Cyramza (ramucirumab)

Reviewed by: HU Medical Review Board | Last reviewed: July 2022 | Last updated: July 2022

Cyramza® is a targeted therapy that is used to treat some metastatic (has spread to other parts of the body) non-small cell lung cancers (NSCLC). In combination with another targeted therapy medication, erlotinib, it is approved as a first-line treatment of metastatic NSCLC with epidermal growth factor receptor (EGFR) exon 19 deletions or exon 21 (L858R) mutations.5

It is used in combination with the chemotherapy drug docetaxel in patients with metastatic NSCLC whose cancer has gotten worse while receiving, or after receiving, platinum-based chemotherapy. Within this category, patients with NSCLC that have EGFR or ALK gene abnormalities should have also tried treatment with approved therapy for these abnormalities, that stopped working, before receiving treatment with ramucirumab.

Ramucirumab is also used to treat other cancers, including advanced gastric cancer, gastro-esophageal junction adenocarcinoma, hepatocellular carcinoma, and metastatic colorectal cancer.1,2

What is ramucirumab?

Ramucirumab is a targeted therapy that is classified as a monoclonal antibody. Antibodies are a normal part of the immune system that attach to antigens (such as germs) to mark them for destruction by the immune system. Monoclonal antibodies used in cancer treatment are created in a laboratory to attach to specific antigens on the surface of cancer cells. Ramucirumab targets human vascular endothelial growth factor receptor-2 (VEGFR-2), which then inhibits activation of vascular endothelial growth factor (VEGF), a protein that leads to the new development of blood vessels (a process called angiogenesis). By blocking VEGFR-2, ramucirumab may help shrink the cancer or slow the cancer’s progression.3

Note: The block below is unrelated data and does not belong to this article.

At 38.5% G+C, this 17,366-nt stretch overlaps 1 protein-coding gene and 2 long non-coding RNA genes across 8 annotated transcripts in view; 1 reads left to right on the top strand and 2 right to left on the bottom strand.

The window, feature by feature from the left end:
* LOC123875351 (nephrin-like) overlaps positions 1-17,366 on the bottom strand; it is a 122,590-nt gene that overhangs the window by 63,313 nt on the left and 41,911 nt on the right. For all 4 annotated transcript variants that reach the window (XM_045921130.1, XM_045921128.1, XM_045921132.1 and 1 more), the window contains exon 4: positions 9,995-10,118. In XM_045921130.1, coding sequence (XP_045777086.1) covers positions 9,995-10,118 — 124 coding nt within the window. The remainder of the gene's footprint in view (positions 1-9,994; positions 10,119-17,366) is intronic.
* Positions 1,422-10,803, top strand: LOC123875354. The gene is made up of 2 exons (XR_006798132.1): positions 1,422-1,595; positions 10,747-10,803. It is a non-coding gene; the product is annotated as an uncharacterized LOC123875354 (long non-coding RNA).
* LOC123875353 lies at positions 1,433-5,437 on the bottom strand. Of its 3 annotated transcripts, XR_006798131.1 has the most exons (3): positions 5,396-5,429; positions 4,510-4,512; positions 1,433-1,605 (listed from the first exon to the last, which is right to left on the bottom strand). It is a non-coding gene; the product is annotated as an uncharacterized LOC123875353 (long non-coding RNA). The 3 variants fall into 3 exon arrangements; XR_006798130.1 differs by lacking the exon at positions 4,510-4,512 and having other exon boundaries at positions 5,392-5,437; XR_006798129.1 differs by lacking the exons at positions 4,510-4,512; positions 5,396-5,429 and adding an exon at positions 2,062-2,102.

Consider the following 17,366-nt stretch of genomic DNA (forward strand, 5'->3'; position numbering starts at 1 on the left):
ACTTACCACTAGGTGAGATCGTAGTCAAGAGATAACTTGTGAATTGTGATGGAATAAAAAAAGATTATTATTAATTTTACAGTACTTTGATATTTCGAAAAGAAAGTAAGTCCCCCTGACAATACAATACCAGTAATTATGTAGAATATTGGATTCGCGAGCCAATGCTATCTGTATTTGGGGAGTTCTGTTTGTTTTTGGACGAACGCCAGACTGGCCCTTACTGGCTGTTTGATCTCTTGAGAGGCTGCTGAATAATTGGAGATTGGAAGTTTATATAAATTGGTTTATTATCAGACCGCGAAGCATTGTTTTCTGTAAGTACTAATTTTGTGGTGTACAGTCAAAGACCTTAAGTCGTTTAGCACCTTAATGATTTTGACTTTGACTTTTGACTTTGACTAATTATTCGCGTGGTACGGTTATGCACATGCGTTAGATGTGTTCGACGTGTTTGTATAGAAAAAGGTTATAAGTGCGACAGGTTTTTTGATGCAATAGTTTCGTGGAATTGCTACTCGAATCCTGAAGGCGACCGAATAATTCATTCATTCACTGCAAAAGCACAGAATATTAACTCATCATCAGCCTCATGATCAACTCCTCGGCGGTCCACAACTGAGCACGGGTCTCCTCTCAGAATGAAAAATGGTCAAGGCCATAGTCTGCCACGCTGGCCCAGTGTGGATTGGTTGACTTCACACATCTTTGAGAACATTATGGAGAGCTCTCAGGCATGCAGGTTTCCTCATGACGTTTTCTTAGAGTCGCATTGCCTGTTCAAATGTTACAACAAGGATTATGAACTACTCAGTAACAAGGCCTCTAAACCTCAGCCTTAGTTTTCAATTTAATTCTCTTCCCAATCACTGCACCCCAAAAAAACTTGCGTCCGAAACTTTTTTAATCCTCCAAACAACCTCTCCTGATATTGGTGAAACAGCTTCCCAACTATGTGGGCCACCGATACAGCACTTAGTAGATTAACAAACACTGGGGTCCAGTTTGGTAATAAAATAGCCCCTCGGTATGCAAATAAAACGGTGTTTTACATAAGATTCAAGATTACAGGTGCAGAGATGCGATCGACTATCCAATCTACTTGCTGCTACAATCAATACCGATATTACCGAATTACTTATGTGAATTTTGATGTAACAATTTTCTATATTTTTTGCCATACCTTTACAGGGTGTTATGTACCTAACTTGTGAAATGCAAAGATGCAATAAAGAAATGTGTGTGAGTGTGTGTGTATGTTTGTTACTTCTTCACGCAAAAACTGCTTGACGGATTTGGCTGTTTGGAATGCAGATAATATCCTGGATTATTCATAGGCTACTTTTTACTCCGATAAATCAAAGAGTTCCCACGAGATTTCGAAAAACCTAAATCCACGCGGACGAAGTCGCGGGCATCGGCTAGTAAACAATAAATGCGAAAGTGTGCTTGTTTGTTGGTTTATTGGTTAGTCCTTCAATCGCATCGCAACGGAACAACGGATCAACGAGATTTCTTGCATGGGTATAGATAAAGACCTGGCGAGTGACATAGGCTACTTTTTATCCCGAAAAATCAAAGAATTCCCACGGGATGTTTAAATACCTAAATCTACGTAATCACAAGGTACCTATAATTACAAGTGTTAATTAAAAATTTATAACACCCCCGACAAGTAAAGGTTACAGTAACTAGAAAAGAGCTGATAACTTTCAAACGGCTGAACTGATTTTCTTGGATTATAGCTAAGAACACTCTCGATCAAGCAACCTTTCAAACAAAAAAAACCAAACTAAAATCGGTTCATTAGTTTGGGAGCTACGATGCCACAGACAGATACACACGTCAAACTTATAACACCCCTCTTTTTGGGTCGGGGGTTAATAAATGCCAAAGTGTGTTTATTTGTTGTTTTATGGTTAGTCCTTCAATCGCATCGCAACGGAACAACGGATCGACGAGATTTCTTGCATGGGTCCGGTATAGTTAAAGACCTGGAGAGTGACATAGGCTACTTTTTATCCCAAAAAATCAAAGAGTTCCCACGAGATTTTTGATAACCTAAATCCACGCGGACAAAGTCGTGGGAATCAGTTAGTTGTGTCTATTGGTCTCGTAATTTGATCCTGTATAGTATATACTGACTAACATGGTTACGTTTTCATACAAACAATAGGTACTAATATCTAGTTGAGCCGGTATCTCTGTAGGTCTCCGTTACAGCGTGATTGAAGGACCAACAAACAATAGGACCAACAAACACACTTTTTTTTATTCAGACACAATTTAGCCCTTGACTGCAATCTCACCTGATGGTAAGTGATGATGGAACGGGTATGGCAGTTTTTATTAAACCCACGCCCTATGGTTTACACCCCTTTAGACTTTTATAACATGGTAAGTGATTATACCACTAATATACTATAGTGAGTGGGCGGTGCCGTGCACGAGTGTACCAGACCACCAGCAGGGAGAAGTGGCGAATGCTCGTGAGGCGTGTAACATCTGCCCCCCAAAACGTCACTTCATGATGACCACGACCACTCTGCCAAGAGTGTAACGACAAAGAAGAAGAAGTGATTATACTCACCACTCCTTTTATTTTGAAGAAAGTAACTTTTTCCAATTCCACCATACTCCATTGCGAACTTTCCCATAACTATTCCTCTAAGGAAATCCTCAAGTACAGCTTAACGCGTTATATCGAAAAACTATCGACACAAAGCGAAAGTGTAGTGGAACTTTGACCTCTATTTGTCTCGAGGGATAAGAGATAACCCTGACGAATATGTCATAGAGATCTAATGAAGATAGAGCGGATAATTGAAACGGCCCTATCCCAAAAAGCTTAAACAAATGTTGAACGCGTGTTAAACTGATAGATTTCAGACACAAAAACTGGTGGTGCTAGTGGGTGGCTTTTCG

Receiving ramucirumab

Ramucirumab is given as an infusion in an IV (intravenous) line. Other medications may be given prior to the infusion to reduce the occurrence of a negative reaction to the infusion. The dosage is determined by several factors, including the patient’s weight, general health, the type of cancer, and ongoing response to treatment.3

Side effects of ramucirumab

Ramucirumab may cause side effects, and in some cases, these side effects can be severe. Any side effects should be reported to a health care professional. Side effects experienced in approximately 10-29 percent of patients receiving ramucirumab include high blood pressure, diarrhea, and headache. Rarely, ramucirumab can cause severe side effects, including an increase in the risk of bleeding, blood clots (arterial thromboembolic events), reactions to the infusion (shaking or stiffness of the body, back pain or spasms, chest pain or tightness, chills, flushing, difficulty breathing, wheezing, becoming blue due to lack of oxygen, and tingling or numbness of the skin), gastrointestinal perforation, impaired wound healing, clinical deterioration in patients with cirrhosis (scarring) of the liver, and reversible posterior leukoencephalopathy syndrome (a syndrome characterized by headache, confusion, seizures and vision changes). Patients who experience any of the following symptoms should seek immediate medical care: fever of 100.4°F (38°C) or greater, chills, a rash, vomiting (4-5 episodes within 24 hours), diarrhea (4-6 episodes within 24 hours), nausea that interferes with the ability to eat and is unrelieved by anti-nausea medication, signs of dehydration (tiredness, dry mouth, dark and decreased urine, or dizziness), decreased appetite, cough with or without mucus, or other signs of infection (including sore throat or pain with urination).1,3,4

This is not an exhaustive list of all potential side effects of ramucirumab. Talk to your healthcare provider or pharmacist for further information.


Patients receiving ramucirumab should talk to their doctor about any other medications (prescription and over-the-counter), herbal remedies, and any supplements they are taking, as well as any other health conditions. If you are pregnant, plan to become pregnant, or are breastfeeding or plan to breastfeed, talk with your doctor. Ramucirumab can cause harm to a developing fetus and should not be given to women who are pregnant. While receiving ramucirumab, females who can become pregnant should use contraceptives during treatment and for a period of time after completing treatment (patients should discuss appropriate birth control methods, and how long they need to use them, with their doctor). Females should not breastfeed during ramucirumab treatment and for a period of time following the final dose (patients should discuss breastfeeding considerations with their doctor).2

By providing your email address, you are agreeing to our privacy policy.